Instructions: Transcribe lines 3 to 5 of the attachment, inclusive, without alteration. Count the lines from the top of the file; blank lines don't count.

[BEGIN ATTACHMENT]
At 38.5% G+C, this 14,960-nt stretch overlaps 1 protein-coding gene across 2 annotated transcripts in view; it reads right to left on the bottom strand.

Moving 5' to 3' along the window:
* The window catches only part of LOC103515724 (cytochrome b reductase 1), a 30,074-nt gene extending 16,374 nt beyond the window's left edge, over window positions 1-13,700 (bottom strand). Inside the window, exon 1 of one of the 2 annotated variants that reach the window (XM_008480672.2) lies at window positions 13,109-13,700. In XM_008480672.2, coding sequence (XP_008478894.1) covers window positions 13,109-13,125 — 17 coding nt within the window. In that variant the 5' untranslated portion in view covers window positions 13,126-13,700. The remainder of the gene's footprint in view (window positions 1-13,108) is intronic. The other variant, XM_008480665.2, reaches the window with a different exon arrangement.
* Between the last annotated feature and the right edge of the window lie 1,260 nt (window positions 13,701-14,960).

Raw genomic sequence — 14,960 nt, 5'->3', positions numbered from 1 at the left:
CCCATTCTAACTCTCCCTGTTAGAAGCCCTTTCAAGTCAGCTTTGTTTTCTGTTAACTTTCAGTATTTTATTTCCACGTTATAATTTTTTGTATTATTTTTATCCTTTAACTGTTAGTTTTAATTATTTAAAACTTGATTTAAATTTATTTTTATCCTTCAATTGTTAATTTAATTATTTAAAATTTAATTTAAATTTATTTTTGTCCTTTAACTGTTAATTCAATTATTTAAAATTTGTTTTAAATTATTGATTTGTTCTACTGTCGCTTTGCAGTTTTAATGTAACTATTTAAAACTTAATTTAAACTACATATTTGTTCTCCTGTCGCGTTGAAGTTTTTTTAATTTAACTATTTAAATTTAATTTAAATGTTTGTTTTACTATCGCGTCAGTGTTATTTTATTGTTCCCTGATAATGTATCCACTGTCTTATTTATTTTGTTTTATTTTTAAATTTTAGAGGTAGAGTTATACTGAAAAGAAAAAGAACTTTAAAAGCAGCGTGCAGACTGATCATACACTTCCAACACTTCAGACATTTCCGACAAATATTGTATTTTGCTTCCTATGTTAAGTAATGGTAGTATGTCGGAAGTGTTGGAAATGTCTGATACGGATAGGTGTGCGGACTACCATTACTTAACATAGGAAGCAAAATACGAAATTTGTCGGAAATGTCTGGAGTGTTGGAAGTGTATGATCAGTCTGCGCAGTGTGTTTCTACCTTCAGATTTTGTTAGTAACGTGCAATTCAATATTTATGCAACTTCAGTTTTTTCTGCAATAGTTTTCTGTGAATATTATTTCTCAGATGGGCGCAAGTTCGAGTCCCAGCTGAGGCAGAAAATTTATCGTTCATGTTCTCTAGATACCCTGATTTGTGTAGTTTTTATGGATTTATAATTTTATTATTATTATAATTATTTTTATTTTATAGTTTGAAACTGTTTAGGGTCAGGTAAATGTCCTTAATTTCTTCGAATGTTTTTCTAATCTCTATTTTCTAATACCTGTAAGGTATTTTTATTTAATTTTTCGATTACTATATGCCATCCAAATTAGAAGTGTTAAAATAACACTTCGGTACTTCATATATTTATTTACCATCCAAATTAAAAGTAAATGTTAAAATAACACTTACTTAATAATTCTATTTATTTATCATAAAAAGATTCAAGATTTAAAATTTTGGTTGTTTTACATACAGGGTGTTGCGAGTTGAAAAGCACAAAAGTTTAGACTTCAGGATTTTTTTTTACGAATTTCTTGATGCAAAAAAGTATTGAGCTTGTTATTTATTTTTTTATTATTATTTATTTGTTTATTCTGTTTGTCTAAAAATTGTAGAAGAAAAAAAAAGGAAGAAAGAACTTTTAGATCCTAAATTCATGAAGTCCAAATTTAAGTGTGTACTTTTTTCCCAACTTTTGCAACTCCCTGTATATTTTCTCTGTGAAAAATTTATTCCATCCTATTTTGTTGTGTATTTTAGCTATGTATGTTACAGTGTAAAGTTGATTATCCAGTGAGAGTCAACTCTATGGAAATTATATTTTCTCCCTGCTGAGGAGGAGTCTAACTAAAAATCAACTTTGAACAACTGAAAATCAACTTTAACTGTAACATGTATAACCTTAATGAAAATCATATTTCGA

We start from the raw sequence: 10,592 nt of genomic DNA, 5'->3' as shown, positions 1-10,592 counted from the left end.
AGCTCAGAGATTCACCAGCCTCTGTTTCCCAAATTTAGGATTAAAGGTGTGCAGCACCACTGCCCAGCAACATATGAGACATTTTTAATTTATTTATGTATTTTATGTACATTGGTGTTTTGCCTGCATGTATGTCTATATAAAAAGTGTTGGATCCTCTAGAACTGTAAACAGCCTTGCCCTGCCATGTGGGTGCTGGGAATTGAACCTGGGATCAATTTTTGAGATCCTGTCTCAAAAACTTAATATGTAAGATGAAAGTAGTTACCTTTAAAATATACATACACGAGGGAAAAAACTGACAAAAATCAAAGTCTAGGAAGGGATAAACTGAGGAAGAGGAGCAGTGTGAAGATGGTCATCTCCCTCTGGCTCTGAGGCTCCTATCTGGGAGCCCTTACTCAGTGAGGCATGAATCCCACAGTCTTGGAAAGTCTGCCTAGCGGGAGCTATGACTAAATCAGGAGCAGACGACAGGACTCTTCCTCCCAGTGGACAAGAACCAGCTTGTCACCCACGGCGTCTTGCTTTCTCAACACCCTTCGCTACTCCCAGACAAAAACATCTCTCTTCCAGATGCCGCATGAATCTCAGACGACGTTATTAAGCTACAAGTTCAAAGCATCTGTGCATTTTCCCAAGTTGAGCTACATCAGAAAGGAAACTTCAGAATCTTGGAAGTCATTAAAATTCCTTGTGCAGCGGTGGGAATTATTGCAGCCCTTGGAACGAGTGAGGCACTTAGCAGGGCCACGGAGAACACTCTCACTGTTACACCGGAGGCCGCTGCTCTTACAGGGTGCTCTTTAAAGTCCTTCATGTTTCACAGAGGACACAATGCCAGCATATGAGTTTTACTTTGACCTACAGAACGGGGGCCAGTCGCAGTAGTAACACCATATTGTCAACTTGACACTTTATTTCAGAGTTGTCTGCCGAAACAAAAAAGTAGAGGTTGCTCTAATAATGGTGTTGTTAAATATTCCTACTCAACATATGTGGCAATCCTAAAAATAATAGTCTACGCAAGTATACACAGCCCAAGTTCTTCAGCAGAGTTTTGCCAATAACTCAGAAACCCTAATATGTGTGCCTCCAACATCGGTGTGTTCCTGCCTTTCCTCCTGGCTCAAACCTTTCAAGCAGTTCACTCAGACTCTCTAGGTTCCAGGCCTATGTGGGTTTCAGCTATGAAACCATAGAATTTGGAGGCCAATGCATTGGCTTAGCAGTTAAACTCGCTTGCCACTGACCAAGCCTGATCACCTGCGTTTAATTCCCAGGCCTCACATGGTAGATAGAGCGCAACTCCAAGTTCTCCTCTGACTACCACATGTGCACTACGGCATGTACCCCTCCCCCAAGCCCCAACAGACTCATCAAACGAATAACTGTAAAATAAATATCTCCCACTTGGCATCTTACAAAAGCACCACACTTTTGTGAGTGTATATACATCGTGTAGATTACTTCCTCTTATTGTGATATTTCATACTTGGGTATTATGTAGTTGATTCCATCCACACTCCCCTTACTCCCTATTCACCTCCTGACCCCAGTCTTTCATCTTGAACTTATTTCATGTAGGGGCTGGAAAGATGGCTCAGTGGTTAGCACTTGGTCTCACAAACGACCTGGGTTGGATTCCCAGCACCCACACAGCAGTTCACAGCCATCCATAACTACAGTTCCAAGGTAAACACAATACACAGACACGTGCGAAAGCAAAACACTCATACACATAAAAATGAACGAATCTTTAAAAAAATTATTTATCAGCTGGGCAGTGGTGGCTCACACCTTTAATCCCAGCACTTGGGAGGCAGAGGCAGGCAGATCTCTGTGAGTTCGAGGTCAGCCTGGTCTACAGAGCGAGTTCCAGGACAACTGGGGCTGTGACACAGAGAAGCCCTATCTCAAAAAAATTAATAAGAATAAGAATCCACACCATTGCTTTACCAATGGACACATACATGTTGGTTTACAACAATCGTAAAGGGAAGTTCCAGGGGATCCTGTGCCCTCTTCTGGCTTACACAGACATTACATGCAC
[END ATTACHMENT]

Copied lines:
* The window catches only part of LOC103515724 (cytochrome b reductase 1), a 30,074-nt gene extending 16,374 nt beyond the window's left edge, over window positions 1-13,700 (bottom strand). Inside the window, exon 1 of one of the 2 annotated variants that reach the window (XM_008480672.2) lies at window positions 13,109-13,700. In XM_008480672.2, coding sequence (XP_008478894.1) covers window positions 13,109-13,125 — 17 coding nt within the window. In that variant the 5' untranslated portion in view covers window positions 13,126-13,700. The remainder of the gene's footprint in view (window positions 1-13,108) is intronic. The other variant, XM_008480665.2, reaches the window with a different exon arrangement.
* Between the last annotated feature and the right edge of the window lie 1,260 nt (window positions 13,701-14,960).

Raw genomic sequence — 14,960 nt, 5'->3', positions numbered from 1 at the left: